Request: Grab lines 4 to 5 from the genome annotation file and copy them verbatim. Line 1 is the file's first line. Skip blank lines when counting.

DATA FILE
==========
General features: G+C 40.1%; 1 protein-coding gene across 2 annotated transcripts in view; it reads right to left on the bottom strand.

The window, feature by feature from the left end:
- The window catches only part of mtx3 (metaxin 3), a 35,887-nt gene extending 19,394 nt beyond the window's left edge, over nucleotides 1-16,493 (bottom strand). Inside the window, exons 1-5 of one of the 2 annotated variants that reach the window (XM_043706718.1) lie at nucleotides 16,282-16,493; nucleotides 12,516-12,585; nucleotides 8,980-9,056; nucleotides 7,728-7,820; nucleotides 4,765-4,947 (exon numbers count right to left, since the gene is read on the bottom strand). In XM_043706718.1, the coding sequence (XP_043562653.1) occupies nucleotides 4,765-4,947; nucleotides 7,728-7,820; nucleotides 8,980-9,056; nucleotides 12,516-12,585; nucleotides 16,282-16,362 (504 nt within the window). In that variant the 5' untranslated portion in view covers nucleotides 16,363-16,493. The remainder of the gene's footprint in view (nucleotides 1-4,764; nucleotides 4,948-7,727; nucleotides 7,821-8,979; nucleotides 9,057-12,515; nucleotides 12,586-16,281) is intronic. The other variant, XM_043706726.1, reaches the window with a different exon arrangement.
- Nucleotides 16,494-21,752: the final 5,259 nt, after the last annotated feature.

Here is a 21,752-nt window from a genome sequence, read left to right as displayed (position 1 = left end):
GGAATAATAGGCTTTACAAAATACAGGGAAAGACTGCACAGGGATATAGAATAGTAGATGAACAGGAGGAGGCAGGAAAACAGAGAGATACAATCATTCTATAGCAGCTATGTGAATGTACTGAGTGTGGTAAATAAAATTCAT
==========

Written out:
- Nucleotides 16,494-21,752: the final 5,259 nt, after the last annotated feature.

Here is a 21,752-nt window from a genome sequence, read left to right as displayed (position 1 = left end):